The Provo Orem MAX will connect with the FrontRunner at both the Provo and Orem intermodal centers (stations). The FrontRunner is a commuter rail service run by UTA that operates along the Wasatch Front with service from Provo, through Salt Lake County (including Salt Lake City), Davis County, and Weber County, (including Ogden) to Pleasant View (on the northern edge of Weber County). The FrontRunner also connects with UTA’s TRAX light rail system in the Salt Lake Valley as well as Amtrak’s (the National Railroad Passenger Corporation) California Zephyr (which runs daily between Chicago, Illinois and the San Francisco Bay Area) and Greyhound inter-city buses.

All of UTA’s TRAX and FrontRunner trains and stations, streetcars and streetcar stops, and all fixed route buses are compliant with Americans with Disabilities Act (ADA) and are therefore accessible to those with disabilities. However goalkeeper gloves for sale, ADA boarding on MAX’s unique buses is at the center door, rather than the front (as is the case with regular bus service). In accordance with the Utah Clean Air Act and UTA ordinance, “smoking is prohibited on UTA vehicles as well as UTA bus stops [including MAX stations], TRAX stations, and FrontRunner stations”.

As the initial route was nearing finalization in early 2013, Brigham Young University announced that it was closing a portion of East Campus Drive. Even though none of the (then current) Provo Orem MAX route ran along this road (although it had been previously anticipated), the closure of this five lane road would affect traffic on nearby streets, primarily 900 East. Since the traffic projections were based upon the use of East Campus Drive, it became prudent to re-assess the portion of the route in the area of 900 East to ensure that the previously preferred route was still the best option. As part of this discussion many alternatives arose, but it appears that the original route will still be followed, with a few modifications. One of the major considerations for keeping the original route was the strong possibility of losing federal funding, as well as substantial financial support from the Mountainland Association of Governments.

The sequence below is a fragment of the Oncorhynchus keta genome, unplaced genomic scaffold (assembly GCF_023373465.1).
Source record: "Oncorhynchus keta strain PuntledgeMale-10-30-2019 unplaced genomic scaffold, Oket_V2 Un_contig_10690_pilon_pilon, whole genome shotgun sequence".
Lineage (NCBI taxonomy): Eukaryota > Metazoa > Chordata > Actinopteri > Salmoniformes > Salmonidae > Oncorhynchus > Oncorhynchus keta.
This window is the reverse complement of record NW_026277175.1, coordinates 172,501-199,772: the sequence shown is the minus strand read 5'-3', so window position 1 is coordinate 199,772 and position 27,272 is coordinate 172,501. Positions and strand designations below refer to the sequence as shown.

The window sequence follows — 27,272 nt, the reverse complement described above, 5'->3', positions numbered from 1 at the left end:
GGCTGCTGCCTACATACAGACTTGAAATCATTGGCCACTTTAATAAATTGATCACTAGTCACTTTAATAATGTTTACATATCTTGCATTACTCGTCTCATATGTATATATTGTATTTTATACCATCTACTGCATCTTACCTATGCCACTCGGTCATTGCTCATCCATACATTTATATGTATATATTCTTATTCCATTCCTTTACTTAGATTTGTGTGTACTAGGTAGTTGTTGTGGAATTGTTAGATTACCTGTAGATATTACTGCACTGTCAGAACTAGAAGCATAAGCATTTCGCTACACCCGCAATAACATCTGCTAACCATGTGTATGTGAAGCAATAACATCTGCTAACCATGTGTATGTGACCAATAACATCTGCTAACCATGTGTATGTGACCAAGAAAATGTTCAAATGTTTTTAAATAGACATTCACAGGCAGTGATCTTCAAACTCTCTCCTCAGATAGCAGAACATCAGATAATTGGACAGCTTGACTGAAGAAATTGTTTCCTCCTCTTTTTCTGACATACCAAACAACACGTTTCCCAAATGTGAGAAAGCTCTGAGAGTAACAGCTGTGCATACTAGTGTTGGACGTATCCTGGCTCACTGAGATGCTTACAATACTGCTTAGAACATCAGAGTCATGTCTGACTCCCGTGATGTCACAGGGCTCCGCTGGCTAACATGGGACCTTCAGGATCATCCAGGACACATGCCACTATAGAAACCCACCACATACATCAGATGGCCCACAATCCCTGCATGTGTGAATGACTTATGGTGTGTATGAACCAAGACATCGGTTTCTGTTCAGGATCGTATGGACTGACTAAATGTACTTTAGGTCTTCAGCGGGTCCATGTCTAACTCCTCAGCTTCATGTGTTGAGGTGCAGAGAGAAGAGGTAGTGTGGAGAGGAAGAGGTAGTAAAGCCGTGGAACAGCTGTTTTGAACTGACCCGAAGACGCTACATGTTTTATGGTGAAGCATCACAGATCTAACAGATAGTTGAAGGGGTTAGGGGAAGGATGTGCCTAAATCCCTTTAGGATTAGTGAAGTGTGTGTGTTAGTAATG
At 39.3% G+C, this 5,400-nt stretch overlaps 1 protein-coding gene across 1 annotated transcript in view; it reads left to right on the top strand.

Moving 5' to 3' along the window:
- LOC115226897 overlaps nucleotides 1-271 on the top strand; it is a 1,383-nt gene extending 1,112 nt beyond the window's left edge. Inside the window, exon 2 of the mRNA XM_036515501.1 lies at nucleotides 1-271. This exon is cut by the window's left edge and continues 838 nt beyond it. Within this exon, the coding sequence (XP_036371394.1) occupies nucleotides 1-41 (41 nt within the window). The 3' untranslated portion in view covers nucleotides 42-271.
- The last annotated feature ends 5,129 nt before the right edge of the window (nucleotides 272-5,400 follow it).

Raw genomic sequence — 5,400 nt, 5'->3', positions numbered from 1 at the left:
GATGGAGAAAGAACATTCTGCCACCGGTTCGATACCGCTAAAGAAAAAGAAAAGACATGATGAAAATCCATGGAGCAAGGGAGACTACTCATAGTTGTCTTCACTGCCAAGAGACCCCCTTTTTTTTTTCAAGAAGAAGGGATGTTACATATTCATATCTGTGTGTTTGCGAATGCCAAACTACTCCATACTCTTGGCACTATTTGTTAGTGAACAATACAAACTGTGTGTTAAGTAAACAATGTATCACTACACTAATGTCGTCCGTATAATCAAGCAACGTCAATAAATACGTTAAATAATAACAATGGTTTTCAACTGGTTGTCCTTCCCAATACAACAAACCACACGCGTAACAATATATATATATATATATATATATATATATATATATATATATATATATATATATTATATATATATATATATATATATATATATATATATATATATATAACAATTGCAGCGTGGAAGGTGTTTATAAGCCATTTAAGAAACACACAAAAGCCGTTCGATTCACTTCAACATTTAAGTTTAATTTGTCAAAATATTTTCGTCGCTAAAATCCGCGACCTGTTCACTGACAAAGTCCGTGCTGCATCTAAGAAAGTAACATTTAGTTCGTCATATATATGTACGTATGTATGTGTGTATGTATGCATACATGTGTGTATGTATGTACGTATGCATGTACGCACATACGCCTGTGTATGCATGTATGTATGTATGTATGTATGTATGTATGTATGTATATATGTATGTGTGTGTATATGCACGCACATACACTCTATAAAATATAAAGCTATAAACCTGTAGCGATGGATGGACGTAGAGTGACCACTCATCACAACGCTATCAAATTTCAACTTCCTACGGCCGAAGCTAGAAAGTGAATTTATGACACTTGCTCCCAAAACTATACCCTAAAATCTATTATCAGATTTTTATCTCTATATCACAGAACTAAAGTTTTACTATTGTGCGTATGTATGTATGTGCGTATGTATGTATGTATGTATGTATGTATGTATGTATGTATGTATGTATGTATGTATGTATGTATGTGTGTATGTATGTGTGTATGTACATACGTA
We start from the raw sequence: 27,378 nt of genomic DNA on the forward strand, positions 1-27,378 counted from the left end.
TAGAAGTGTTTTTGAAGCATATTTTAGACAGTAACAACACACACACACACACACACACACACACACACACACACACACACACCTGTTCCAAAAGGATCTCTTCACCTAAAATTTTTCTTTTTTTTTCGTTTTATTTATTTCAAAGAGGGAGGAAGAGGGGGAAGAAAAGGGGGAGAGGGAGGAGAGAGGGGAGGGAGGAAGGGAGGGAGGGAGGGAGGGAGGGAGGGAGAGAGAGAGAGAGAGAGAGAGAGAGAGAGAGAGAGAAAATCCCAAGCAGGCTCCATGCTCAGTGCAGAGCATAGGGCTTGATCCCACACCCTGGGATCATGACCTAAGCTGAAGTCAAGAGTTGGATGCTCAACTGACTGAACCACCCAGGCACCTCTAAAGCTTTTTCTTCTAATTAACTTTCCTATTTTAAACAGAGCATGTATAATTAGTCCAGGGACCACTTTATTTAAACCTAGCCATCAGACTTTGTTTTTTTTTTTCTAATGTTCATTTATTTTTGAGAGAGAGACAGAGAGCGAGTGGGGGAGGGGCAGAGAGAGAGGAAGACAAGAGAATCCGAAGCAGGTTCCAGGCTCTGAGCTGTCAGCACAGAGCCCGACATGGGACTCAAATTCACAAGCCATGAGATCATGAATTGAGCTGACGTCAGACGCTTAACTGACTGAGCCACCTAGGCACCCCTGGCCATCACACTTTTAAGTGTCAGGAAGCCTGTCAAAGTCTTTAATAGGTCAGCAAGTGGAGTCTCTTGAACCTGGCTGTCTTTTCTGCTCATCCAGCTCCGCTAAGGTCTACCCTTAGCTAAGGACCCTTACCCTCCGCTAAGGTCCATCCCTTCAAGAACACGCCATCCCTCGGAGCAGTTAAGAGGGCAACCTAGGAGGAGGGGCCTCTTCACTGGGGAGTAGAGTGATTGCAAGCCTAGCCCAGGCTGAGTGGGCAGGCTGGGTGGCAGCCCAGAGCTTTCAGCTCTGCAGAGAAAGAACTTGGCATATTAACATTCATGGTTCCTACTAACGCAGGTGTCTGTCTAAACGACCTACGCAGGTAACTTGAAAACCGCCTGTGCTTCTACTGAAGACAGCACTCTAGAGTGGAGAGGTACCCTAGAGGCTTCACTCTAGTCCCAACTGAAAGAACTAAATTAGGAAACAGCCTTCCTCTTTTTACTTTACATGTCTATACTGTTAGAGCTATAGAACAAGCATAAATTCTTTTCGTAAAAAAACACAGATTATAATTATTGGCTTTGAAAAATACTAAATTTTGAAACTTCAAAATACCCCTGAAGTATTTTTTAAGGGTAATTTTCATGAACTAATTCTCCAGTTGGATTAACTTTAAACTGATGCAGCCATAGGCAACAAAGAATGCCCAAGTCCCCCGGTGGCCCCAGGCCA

Other changes that were made later in the process included the stop that was initially planned to be located at about 1100 North 900 East. It was first moved slightly north to just north of Birch Lane/Heritage Drive in front of the BYU Creamery. However, this stop was later eliminated altogether in favor of two new stops, one on the southeast edge of BYU campus (on 900 North) and one on the northeast edge of campus (on University Parkway), at the anticipated entrance to the Missionary Training Center). Additional improvement recommendations were also added along 900 East, including 10 feet (3.0 m) sidewalks.